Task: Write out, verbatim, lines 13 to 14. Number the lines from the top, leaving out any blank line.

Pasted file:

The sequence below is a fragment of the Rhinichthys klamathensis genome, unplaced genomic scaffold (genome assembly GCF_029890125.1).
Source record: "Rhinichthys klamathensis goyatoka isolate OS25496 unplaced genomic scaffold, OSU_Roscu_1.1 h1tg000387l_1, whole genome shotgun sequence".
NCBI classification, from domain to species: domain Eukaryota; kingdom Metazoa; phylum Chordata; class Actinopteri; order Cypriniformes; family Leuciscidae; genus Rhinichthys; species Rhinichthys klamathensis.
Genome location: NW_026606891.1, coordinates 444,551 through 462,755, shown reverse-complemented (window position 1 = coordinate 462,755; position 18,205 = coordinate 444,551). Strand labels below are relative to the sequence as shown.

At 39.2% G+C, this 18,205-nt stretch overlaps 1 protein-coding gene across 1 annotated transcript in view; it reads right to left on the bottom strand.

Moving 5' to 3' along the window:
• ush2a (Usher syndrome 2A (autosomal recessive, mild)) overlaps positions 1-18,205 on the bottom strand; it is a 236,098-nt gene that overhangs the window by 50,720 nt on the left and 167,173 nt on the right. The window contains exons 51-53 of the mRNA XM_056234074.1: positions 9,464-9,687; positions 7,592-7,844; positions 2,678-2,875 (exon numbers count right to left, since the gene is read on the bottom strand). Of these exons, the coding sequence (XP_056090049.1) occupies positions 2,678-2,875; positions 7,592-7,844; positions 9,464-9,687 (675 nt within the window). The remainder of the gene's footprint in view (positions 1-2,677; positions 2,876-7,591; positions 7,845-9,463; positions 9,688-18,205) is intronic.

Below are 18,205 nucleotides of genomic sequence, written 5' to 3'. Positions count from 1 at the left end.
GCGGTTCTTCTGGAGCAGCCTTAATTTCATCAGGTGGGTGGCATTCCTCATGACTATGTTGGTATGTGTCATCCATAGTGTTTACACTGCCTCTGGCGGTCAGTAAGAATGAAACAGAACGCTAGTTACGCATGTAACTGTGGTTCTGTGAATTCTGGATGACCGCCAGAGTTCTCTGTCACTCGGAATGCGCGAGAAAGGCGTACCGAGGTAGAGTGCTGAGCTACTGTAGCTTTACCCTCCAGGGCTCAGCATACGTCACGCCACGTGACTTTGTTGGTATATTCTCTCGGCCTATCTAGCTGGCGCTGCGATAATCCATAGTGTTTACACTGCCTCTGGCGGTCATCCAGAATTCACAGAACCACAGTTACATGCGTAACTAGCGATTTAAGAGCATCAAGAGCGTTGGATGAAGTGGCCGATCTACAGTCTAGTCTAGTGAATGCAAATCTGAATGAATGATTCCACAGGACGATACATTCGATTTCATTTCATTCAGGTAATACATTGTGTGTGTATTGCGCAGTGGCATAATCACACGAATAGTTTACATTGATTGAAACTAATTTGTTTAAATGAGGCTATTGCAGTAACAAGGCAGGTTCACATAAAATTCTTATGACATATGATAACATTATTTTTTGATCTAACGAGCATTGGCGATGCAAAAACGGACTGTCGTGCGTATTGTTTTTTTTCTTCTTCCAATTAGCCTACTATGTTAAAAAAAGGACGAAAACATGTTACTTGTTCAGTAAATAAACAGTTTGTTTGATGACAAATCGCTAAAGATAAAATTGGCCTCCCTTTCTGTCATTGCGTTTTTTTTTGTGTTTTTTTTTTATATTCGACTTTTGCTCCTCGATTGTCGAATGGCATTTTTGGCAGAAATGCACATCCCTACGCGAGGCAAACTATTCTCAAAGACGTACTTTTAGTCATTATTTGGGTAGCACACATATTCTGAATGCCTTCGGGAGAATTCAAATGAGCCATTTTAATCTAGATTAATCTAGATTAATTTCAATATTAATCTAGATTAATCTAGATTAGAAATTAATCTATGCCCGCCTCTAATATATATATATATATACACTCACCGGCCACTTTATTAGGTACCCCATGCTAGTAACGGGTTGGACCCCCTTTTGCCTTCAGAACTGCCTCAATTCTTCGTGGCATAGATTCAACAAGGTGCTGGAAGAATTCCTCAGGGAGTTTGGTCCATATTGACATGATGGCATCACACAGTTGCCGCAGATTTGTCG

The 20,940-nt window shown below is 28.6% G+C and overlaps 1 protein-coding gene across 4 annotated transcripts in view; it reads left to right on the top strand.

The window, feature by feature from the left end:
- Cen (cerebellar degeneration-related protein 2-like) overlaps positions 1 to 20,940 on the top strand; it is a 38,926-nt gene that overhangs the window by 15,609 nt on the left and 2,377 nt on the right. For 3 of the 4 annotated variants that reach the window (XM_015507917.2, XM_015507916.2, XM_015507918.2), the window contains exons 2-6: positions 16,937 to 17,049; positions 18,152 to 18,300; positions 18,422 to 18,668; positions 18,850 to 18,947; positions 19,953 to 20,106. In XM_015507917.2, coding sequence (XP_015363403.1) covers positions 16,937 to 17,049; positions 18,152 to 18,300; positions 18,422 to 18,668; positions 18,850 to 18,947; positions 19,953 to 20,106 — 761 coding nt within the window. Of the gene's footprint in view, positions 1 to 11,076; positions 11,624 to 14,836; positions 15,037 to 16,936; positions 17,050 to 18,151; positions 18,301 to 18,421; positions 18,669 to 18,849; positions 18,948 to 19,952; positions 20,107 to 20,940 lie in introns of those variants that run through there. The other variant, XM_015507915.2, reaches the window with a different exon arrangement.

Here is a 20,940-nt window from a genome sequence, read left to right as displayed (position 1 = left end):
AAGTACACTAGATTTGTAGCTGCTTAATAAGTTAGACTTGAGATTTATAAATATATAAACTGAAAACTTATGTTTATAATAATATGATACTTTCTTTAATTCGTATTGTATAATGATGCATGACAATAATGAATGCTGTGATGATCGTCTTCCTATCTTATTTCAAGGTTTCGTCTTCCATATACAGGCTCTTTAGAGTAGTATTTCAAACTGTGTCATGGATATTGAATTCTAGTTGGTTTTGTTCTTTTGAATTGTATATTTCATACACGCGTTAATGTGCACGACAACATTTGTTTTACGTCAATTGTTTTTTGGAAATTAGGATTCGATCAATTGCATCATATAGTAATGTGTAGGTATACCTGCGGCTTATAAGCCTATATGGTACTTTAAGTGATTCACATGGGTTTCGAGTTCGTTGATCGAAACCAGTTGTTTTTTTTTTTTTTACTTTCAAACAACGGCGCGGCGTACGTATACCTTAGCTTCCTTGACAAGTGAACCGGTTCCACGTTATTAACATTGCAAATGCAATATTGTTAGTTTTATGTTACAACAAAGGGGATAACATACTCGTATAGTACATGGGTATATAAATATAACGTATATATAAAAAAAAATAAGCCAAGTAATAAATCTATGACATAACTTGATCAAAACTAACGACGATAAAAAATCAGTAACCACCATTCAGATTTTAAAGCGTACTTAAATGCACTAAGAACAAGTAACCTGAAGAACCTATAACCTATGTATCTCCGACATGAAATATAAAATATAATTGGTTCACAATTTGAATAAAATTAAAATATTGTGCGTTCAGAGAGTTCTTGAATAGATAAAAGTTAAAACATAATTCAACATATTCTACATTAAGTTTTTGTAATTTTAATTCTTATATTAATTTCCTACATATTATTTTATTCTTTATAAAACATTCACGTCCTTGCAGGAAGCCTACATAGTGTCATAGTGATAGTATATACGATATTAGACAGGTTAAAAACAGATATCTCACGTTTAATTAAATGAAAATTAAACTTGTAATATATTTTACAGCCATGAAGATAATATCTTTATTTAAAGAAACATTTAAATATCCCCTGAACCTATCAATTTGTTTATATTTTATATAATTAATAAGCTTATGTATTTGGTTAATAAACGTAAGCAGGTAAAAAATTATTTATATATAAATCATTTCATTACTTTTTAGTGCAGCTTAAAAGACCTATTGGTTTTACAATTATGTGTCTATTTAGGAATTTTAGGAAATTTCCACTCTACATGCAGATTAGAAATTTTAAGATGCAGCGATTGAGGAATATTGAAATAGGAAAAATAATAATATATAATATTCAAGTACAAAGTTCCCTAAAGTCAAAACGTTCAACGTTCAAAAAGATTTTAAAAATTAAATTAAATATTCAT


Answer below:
Here is a 20,940-nt window from a genome sequence, read left to right as displayed (position 1 = left end):
AAGTACACTAGATTTGTAGCTGCTTAATAAGTTAGACTTGAGATTTATAAATATATAAACTGAAAACTTATGTTTATAATAATATGATACTTTCTTTAATTCGTATTGTATAATGATGCATGACAATAATGAATGCTGTGATGATCGTCTTCCTATCTTATTTCAAGGTTTCGTCTTCCATATACAGGCTCTTTAGAGTAGTATTTCAAACTGTGTCATGGATATTGAATTCTAGTTGGTTTTGTTCTTTTGAATTGTATATTTCATACACGCGTTAATGTGCACGACAACATTTGTTTTACGTCAATTGTTTTTTGGAAATTAGGATTCGATCAATTGCATCATATAGTAATGTGTAGGTATACCTGCGGCTTATAAGCCTATATGGTACTTTAAGTGATTCACATGGGTTTCGAGTTCGTTGATCGAAACCAGTTGTTTTTTTTTTTTTTACTTTCAAACAACGGCGCGGCGTACGTATACCTTAGCTTCCTTGACAAGTGAACCGGTTCCACGTTATTAACATTGCAAATGCAATATTGTTAGTTTTATGTTACAACAAAGGGGATAACATACTCGTATAGTACATGGGTATATAAATATAACGTATATATAAAAAAAAATAAGCCAAGTAATAAATCTATGACATAACTTGATCAAAACTAACGACGATAAAAAATCAGTAACCACCATTCAGATTTTAAAGCGTACTTAAATGCACTAAGAACAAGTAACCTGAAGAACCTATAACCTATGTATCTCCGACATGAAATATAAAATATAATTGGTTCACAATTTGAATAAAATTAAAATATTGTGCGTTCAGAGAGTTCTTGAATAGATAAAAGTTAAAACATAATTCAACATATTCTACATTAAGTTTTTGTAATTTTAATTCTTATATTAATTTCCTACATATTATTTTATTCTTTATAAAACATTCACGTCCTTGCAGGAAGCCTACATAGTGTCATAGTGATAGTATATACGATATTAGACAGGTTAAAAACAGATATCTCACGTTTAATTAAATGAAAATTAAACTTGTAATATATTTTACAGCCATGAAGATAATATCTTTATTTAAAGAAACATTTAAATATCCCCTGAACCTATCAATTTGTTTATATTTTATATAATTAATAAGCTTATGTATTTGGTTAATAAACGTAAGCAGGTAAAAAATTATTTATATATAAATCATTTCATTACTTTTTAGTGCAGCTTAAAAGACCTATTGGTTTTACAATTATGTGTCTATTTAGGAATTTTAGGAAATTTCCACTCTACATGCAGATTAGAAATTTTAAGATGCAGCGATTGAGGAATATTGAAATAGGAAAAATAATAATATATAATATTCAAGTACAAAGTTCCCTAAAGTCAAAACGTTCAACGTTCAAAAAGATTTTAAAAATTAAATTAAATATTCAT